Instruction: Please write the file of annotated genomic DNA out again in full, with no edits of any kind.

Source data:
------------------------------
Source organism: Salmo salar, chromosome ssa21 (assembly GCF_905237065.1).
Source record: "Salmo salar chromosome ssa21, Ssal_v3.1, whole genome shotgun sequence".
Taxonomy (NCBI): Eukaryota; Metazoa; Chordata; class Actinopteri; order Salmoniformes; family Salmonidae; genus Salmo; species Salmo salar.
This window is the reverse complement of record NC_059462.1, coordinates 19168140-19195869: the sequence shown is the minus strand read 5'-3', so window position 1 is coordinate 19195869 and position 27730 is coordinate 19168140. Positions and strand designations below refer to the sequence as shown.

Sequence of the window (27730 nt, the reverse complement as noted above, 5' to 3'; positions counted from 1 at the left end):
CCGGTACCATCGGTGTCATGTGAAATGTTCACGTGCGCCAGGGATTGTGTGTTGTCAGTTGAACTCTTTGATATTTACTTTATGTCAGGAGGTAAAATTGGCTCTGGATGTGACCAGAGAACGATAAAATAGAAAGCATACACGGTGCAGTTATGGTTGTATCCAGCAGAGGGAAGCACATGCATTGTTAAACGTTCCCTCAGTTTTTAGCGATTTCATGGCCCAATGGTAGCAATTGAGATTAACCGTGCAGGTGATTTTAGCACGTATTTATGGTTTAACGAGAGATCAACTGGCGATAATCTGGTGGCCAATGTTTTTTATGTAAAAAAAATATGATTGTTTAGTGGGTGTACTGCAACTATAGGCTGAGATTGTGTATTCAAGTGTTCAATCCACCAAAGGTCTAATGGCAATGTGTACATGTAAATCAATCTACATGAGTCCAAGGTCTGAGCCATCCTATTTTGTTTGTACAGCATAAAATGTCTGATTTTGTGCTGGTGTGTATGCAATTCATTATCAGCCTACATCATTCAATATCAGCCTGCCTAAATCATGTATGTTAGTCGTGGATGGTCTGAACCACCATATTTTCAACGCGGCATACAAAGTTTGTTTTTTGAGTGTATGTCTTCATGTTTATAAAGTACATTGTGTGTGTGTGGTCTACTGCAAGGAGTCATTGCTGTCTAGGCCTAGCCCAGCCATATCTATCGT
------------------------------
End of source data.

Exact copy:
Source organism: Salmo salar, chromosome ssa21 (assembly GCF_905237065.1).
Source record: "Salmo salar chromosome ssa21, Ssal_v3.1, whole genome shotgun sequence".
Taxonomy (NCBI): Eukaryota; Metazoa; Chordata; class Actinopteri; order Salmoniformes; family Salmonidae; genus Salmo; species Salmo salar.
This window is the reverse complement of record NC_059462.1, coordinates 19168140-19195869: the sequence shown is the minus strand read 5'-3', so window position 1 is coordinate 19195869 and position 27730 is coordinate 19168140. Positions and strand designations below refer to the sequence as shown.

Sequence of the window (27730 nt, the reverse complement as noted above, 5' to 3'; positions counted from 1 at the left end):
CCGGTACCATCGGTGTCATGTGAAATGTTCACGTGCGCCAGGGATTGTGTGTTGTCAGTTGAACTCTTTGATATTTACTTTATGTCAGGAGGTAAAATTGGCTCTGGATGTGACCAGAGAACGATAAAATAGAAAGCATACACGGTGCAGTTATGGTTGTATCCAGCAGAGGGAAGCACATGCATTGTTAAACGTTCCCTCAGTTTTTAGCGATTTCATGGCCCAATGGTAGCAATTGAGATTAACCGTGCAGGTGATTTTAGCACGTATTTATGGTTTAACGAGAGATCAACTGGCGATAATCTGGTGGCCAATGTTTTTTATGTAAAAAAAATATGATTGTTTAGTGGGTGTACTGCAACTATAGGCTGAGATTGTGTATTCAAGTGTTCAATCCACCAAAGGTCTAATGGCAATGTGTACATGTAAATCAATCTACATGAGTCCAAGGTCTGAGCCATCCTATTTTGTTTGTACAGCATAAAATGTCTGATTTTGTGCTGGTGTGTATGCAATTCATTATCAGCCTACATCATTCAATATCAGCCTGCCTAAATCATGTATGTTAGTCGTGGATGGTCTGAACCACCATATTTTCAACGCGGCATACAAAGTTTGTTTTTTGAGTGTATGTCTTCATGTTTATAAAGTACATTGTGTGTGTGTGGTCTACTGCAAGGAGTCATTGCTGTCTAGGCCTAGCCCAGCCATATCTATCGT